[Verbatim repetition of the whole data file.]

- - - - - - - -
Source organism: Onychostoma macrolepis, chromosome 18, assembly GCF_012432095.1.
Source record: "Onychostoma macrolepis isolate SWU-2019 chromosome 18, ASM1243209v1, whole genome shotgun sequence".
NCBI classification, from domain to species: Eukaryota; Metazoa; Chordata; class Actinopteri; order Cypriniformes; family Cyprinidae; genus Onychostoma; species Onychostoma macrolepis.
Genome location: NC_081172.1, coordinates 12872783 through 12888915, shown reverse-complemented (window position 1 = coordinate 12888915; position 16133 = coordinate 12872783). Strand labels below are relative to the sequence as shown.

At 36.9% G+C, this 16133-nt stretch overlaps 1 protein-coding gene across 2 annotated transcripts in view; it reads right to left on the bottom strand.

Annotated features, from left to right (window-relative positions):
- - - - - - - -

Source organism: Onychostoma macrolepis, chromosome 18, assembly GCF_012432095.1.
Source record: "Onychostoma macrolepis isolate SWU-2019 chromosome 18, ASM1243209v1, whole genome shotgun sequence".
NCBI classification, from domain to species: Eukaryota; Metazoa; Chordata; class Actinopteri; order Cypriniformes; family Cyprinidae; genus Onychostoma; species Onychostoma macrolepis.
Genome location: NC_081172.1, coordinates 12872783 through 12888915, shown reverse-complemented (window position 1 = coordinate 12888915; position 16133 = coordinate 12872783). Strand labels below are relative to the sequence as shown.

At 36.9% G+C, this 16133-nt stretch overlaps 1 protein-coding gene across 2 annotated transcripts in view; it reads right to left on the bottom strand.

Annotated features, from left to right (window-relative positions):